Thanks I_A,
I have a high-speed limit of only 10 GB per month, after I’m past the first 10GB, my connections is throttled and downloads get terribly slow, and it really speeds up a little if the software is creating multiple connections.
You’re right, the documentation link you provided does indeed tell that uget creates upto 20 segments for a file, but I don’t see a visual representation of that in the UI.
Take a look at this download:
Scenario 1, downloading with uGet:
http://s23.postimg.org/w4uefqo8r/snapshot21.jpg
There’s no information about how many segments this file is broken in to.
Download speed is 7.8KBpS

Scenario 2, the SAME file downloading with flareget:

http://s29.postimg.org/iueba47jr/snapshot22.jpg
There is a clear indication that the file has been broken into two segments, and the download speed is 13.7KBpS.

It looks like uGet is not working. I selected the option to allow 4 connections in uGet, but it still does the same, no indication about how many segments the file has been broken into, and the download speed is about half that of flareget, makes me feel like it’s not working…
http://s2.postimg.org/8kj7xuq3t/snapshot23.jpg
Is there something I’m doing wrong???

On Sat 11 Apr 2015 07:36:02 AM CDT, johnwinchester wrote:

I_A;2704216 Wrote:
> what are you talking about
> from uget’s home page
> http://ugetdm.com/features
> Multi-Connection* (aka Multi-Segment): up to 20 simultaneous
> connections PER download - uGet’s Multi-Connection feature also
> utilizes adaptive segment management which means that when one
> segment drops out then the other connections pick up the slack to
> ensure optimal download speeds at all times. This also applies to
> segments that become drastically slow due to server limitations.
>
> even downthemall splits a file for multisegment download
Thanks I_A,
I have a high-speed limit of only 10 GB per month, after I’m past the
first 10GB, my connections is throttled and downloads get terribly slow,
and it really speeds up a little if the software is creating multiple
connections.
You’re right, the documentation link you provided does indeed tell that
uget creates upto 20 segments for a file, but I don’t see a visual
representation of that in the UI.
Take a look at this download:
Scenario 1, downloading with uGet:
[image: http://s23.postimg.org/w4uefqo8r/snapshot21.jpg]
There’s no information about how many segments this file is broken in
to.
Download speed is 7.8KBpS

Scenario 2, the SAME file downloading with flareget:

[image: http://s29.postimg.org/iueba47jr/snapshot22.jpg]
There is a clear indication that the file has been broken into two
segments, and the download speed is 13.7KBpS.

It looks like uGet is not working. I selected the option to allow 4
connections in uGet, but it still does the same, no indication about how
many segments the file has been broken into, and the download speed is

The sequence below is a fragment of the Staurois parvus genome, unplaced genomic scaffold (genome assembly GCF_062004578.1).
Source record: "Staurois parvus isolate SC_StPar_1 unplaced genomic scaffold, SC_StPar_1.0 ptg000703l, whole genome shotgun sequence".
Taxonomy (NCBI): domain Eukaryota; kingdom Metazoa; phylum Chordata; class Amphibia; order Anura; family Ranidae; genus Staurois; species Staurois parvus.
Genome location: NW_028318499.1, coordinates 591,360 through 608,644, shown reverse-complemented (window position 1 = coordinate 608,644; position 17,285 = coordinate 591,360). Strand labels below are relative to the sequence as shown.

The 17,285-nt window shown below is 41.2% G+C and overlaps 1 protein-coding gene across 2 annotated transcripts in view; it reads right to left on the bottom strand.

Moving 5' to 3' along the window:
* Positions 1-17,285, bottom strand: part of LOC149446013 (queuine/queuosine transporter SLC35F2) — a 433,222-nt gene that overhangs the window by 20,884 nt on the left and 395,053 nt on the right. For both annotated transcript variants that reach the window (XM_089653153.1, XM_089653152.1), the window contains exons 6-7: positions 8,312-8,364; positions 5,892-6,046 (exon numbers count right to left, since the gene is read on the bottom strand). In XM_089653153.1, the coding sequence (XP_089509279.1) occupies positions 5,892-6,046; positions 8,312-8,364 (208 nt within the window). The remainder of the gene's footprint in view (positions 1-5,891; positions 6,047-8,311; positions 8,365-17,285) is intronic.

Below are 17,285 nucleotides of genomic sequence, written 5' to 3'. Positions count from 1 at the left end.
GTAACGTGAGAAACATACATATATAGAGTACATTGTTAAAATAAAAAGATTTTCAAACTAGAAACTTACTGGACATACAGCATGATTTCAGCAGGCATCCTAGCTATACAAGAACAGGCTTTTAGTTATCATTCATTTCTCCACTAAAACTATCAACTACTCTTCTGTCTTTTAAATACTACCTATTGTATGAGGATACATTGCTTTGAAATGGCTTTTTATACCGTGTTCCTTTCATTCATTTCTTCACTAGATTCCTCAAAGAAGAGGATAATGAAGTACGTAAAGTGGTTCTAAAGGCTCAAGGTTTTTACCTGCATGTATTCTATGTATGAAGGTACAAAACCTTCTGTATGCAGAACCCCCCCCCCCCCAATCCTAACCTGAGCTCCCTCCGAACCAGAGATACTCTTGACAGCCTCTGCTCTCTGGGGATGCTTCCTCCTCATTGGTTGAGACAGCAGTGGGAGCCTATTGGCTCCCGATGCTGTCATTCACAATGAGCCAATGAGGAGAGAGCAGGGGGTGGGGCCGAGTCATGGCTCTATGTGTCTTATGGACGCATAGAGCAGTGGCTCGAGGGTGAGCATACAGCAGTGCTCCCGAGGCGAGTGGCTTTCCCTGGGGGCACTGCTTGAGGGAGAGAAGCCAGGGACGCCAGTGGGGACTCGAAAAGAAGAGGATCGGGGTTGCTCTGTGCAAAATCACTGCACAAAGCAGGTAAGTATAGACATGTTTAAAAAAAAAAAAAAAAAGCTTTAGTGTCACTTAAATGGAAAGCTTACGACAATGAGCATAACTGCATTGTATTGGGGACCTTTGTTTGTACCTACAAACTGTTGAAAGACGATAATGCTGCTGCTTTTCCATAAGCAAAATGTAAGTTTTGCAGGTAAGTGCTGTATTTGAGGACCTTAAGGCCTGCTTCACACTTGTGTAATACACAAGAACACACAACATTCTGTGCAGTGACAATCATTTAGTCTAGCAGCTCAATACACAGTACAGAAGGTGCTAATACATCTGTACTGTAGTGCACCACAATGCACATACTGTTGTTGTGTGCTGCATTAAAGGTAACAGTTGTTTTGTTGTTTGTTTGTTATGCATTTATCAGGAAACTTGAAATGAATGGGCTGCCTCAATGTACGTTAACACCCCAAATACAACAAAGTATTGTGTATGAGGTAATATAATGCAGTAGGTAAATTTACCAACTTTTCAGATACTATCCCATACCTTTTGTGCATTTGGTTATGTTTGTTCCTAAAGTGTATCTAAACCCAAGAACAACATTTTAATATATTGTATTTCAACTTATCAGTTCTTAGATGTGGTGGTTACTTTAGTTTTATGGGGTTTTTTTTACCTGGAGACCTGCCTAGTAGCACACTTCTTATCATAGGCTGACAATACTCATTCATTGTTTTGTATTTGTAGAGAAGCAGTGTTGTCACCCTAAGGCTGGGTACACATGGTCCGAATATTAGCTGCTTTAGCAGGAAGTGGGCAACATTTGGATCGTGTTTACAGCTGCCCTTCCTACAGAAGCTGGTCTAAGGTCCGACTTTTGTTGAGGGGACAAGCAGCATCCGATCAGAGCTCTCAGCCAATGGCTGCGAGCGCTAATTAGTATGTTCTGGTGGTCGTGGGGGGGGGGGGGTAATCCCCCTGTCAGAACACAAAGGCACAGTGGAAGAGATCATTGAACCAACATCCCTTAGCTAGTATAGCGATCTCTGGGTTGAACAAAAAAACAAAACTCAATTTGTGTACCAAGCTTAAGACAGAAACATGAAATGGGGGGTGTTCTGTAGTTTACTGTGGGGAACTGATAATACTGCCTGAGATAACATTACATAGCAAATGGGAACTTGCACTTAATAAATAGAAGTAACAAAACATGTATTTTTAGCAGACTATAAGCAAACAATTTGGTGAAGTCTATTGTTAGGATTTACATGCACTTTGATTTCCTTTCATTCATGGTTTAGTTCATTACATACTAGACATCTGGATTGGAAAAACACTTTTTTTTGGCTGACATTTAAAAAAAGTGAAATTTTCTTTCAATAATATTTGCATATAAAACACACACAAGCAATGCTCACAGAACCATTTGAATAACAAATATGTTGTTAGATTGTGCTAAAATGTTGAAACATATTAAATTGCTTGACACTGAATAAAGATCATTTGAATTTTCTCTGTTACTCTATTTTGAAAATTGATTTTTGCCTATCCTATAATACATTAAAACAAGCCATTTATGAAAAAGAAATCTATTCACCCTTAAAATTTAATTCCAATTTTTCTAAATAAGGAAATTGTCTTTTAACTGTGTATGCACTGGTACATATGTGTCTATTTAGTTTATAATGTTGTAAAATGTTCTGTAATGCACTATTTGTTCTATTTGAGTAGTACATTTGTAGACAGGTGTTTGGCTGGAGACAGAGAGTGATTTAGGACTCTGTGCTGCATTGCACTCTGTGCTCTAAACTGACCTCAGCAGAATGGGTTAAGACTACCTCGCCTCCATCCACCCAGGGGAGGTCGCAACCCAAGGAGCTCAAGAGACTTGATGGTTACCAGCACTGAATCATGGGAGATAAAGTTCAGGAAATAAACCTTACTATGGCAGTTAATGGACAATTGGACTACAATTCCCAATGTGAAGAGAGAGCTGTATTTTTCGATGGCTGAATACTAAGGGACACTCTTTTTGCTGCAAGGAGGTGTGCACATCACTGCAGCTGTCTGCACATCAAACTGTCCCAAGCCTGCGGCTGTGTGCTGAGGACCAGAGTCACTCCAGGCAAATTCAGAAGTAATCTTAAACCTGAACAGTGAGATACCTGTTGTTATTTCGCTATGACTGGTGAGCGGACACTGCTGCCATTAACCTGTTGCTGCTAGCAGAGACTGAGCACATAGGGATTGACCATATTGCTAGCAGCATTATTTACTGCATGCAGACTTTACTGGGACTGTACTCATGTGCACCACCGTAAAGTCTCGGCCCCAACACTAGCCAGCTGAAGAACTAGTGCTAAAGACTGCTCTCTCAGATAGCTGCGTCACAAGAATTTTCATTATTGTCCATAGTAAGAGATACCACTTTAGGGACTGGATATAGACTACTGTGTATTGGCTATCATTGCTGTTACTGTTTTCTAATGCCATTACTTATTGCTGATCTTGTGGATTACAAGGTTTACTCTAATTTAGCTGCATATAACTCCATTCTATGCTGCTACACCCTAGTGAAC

about half that of flareget, makes me feel like it’s not working…
[image: http://s2.postimg.org/8kj7xuq3t/snapshot23.jpg]
Is there something I’m doing wrong???

Hi
You need to look at it from the interface (snmp, iptraf) and things like
netstat (to check connections) to verify real data at the interface…

Then check which application correlates with what the data provides on
the GUI. Just because program X says this and program Y says that
doesn’t means it’s accurate…


Cheers Malcolm °¿° LFCS, SUSE Knowledge Partner (Linux Counter #276890)
SUSE Linux Enterprise Desktop 12 GNOME 3.10.1 Kernel 3.12.39-47-default
If you find this post helpful and are logged into the web interface,
please show your appreciation and click on the star below… Thanks!

On 2015-04-11 07:36, I A wrote:

> Multi-Connection* (aka Multi-Segment): up to 20 simultaneous
> connections PER download - uGet’s Multi-Connection feature also
> utilizes adaptive segment management which means that when one segment
> drops out then the other connections pick up the slack to ensure
> optimal download speeds at all times. This also applies to segments
> that become drastically slow due to server limitations.

aria2c does that, too. It spreads the download over several servers.

However, downloading several simultaneous chunks from the same server is
considered aggressive, so some servers take measures to block this usage
(limiting connections per IP).


Cheers / Saludos,

Carlos E. R.

(from 13.1 x86_64 “Bottle” (Minas Tirith))

Filezilla and JDownloader should satisfy all your requested feature requirements.
Both support configuring

  • Multiple streams
  • Downloading file parts out of order and re-assembling. When I studied this years ago, this was accomplished simply by recognizing individual “chunks” based on the offset file address from the file beginning. So, this doesn’t require any kind of special Server configuration, it’s all done client-side and unlike torrents in which files have pre-determined chunks.
  • Pause/Restart. Is based on the same principle as above. The client understands which data chunks are still missing based on file address offset, and so can request specific parts of the file.

TSU

I would recommend aria2
By itself its not a good choice for regular download tasks.

But when you equip it with webui like this https://github.com/ziahamza/webui-aria2
It become one of most powerful and flexible downloader you can have without messing with deep configs.